You play catch with them every day, but then one day, they can't catch or even pick up the ball. They don't even know what a ball is.
That's the reality for one father when both of his sons were diagnosed with an extremely rare disease called Sanfilippo syndrome.
"For a long time, I held grudges because he's taken both my sons," said Ron Brown.
For the past 10 years, single dad Brown has dug deep into his faith for answers.
"I was just shutting everybody out of the world. I wanted to be left alone and in my own little world," he said.
His sons, Christian, 11, and Isaiah, 10, are now severely disabled. They need feeding tubes to eat, wheelchairs to get around and other equipment to keep them healthy.
But that wasn't always the case for the two boys. There was a time when things were different, before they slowly slipped away.
Brown's boys used to be able to run around the playground. Now they can't even walk.
Doctors diagnosed them both with Sanfilippo syndrome, an extremely rare genetic disorder affecting only three in every 100,000 kids.
"Kids seem very normal for the first few years of their life, then develop changes in their toddler years, maybe a mental delay, a problem with seizures that's unexpected," said Dr. Natasha Burgert of Pediatric Associates.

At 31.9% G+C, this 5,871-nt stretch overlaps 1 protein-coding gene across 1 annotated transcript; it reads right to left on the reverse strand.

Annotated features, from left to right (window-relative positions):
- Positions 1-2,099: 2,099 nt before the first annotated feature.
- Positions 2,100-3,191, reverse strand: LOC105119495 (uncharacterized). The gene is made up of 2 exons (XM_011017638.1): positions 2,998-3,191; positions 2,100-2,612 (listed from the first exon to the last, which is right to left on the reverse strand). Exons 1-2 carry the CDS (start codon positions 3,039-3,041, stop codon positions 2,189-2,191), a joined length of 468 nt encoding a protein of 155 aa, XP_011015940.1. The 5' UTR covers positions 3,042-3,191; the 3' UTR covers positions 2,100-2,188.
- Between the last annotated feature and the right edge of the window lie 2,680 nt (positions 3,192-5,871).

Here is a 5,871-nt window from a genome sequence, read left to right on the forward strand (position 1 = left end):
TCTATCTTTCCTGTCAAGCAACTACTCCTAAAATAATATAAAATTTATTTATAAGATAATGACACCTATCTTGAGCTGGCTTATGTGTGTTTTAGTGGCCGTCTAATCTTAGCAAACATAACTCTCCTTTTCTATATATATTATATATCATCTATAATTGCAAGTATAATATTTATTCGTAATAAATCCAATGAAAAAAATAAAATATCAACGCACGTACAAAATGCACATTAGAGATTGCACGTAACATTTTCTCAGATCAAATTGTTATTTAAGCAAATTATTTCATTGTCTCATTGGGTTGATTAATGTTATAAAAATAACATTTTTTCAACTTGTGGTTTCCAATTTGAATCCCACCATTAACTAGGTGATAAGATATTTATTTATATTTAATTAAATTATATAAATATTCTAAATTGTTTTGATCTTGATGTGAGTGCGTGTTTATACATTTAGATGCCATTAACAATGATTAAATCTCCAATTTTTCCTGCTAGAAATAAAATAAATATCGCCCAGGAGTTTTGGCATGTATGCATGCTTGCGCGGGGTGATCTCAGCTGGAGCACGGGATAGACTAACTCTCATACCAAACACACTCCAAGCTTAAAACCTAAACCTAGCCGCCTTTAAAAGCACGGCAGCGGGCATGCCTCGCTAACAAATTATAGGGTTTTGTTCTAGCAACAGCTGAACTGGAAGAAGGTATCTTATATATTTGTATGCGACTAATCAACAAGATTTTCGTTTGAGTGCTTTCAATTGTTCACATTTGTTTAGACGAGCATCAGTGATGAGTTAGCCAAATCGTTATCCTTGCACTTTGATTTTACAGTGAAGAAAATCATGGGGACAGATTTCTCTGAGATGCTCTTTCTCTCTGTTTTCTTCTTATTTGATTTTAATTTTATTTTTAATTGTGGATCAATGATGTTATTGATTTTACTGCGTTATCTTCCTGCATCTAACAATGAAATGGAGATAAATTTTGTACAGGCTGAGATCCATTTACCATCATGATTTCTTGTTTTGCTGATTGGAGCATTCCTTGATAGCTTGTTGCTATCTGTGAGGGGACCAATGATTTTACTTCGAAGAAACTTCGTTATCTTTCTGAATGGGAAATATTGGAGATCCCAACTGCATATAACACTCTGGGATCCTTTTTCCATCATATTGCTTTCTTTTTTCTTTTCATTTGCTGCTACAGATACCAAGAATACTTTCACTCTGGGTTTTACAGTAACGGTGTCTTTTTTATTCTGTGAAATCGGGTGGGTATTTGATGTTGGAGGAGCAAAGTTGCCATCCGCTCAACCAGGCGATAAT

The cells of kids with Sanfilippo syndrome don't work right, which causes the rest of the body to malfunction. Life expectancy is 12 to 20 years.
Brown decided to turn his grief into action and began advocating for the disabled across Missouri.
"He (God) wants me to fight for this and put my effort into it for my sons," Brown said.
He now carries his boys' fragile bodies to and from doctor's visits, "because the longer I can keep them healthy, the longer I keep them with me," he said.
It's a struggle for Brown to load his boys in and out of their truck. The family is in a competition to get a wheelchair-accessible van that will make life much easier for them.